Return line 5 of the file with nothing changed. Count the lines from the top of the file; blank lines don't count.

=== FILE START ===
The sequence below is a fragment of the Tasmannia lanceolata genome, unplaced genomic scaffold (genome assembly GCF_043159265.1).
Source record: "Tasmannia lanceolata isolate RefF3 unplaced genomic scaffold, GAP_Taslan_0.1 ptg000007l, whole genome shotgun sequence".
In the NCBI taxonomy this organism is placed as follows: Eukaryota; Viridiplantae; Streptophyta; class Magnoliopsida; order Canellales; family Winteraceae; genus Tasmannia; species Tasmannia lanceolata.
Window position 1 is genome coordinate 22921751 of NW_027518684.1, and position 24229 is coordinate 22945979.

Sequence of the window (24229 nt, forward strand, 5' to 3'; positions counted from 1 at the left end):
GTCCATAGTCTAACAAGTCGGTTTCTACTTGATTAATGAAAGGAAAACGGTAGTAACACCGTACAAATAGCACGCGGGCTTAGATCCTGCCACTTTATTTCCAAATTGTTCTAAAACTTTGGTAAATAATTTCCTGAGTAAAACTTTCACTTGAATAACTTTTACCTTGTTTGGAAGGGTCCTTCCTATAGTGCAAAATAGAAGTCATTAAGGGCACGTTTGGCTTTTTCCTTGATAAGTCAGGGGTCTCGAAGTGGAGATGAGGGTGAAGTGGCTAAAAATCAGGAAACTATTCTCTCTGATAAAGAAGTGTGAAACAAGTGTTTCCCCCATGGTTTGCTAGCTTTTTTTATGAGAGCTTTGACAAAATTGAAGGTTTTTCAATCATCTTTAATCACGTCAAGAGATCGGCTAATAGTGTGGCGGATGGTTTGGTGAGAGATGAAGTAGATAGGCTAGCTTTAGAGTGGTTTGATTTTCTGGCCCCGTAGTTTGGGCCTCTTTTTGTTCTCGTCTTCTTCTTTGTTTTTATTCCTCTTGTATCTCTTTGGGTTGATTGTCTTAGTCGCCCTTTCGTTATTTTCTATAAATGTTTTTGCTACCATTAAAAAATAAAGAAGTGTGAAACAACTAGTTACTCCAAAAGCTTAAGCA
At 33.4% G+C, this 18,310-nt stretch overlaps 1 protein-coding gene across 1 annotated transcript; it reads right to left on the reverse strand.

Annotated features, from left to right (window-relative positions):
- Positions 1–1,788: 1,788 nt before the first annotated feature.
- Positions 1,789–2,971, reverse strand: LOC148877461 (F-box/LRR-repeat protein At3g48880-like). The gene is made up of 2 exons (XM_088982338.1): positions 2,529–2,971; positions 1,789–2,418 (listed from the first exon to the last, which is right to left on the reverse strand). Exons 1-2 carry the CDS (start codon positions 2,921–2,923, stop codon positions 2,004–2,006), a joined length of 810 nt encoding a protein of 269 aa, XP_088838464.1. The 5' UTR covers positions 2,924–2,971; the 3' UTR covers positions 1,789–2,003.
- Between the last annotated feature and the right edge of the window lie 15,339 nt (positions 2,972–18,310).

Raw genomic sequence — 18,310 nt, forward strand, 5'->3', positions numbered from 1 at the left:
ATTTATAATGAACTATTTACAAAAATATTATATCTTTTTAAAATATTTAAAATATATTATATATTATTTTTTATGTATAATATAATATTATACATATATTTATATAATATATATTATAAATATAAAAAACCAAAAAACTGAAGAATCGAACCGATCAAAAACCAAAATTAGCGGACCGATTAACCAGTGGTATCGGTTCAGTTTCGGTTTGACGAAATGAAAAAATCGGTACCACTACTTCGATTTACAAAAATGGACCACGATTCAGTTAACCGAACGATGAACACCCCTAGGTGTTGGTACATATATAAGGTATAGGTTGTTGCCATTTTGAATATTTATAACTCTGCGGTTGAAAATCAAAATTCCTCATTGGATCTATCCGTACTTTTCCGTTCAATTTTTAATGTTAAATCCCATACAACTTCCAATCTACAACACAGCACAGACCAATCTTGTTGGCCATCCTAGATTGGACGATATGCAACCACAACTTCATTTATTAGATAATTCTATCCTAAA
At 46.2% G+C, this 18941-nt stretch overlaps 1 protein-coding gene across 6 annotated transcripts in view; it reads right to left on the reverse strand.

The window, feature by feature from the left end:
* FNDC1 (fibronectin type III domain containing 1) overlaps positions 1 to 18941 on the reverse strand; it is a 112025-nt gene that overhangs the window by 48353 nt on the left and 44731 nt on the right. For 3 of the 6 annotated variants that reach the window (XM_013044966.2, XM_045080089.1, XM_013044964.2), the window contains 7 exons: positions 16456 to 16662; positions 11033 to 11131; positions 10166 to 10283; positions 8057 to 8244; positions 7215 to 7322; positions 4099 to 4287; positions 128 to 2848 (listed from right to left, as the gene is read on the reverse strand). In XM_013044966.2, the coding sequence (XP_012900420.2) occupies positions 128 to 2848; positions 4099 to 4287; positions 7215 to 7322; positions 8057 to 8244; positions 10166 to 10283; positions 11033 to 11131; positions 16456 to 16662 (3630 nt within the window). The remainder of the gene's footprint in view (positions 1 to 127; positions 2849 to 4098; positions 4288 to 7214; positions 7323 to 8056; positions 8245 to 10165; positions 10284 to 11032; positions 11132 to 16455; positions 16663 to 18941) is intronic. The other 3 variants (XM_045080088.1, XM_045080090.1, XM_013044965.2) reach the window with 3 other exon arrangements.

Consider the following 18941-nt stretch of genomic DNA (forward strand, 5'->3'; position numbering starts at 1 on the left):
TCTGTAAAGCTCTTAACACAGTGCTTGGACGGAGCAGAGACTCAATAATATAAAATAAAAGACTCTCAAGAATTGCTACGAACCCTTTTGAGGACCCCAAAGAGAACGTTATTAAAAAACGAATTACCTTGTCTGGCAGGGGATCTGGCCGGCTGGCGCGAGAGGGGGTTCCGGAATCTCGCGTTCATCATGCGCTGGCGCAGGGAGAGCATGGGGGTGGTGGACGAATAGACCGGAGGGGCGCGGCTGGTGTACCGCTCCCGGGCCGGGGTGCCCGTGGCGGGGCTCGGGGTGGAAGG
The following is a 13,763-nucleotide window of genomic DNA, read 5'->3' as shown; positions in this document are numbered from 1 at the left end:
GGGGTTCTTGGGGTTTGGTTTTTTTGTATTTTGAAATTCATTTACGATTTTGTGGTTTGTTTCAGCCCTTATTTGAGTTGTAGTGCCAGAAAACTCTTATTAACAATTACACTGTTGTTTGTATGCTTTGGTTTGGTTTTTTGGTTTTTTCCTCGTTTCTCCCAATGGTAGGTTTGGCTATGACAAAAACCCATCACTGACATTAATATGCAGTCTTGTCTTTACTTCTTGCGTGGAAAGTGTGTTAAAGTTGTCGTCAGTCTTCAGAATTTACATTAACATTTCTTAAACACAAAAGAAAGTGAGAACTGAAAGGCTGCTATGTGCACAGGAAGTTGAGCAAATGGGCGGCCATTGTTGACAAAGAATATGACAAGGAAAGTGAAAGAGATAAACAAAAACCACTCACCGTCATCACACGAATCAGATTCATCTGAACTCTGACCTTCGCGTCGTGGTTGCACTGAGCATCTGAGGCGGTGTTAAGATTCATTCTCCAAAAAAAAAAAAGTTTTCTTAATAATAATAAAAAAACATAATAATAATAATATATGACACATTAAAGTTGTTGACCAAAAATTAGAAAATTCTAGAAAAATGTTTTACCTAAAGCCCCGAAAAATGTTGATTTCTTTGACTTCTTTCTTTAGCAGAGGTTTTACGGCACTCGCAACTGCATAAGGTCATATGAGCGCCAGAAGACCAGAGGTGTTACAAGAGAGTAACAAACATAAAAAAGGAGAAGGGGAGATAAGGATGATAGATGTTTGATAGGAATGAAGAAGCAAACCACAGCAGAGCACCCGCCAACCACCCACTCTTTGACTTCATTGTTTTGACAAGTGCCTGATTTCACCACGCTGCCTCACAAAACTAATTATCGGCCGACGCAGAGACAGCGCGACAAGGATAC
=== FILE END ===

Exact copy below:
Sequence of the window (24229 nt, forward strand, 5' to 3'; positions counted from 1 at the left end):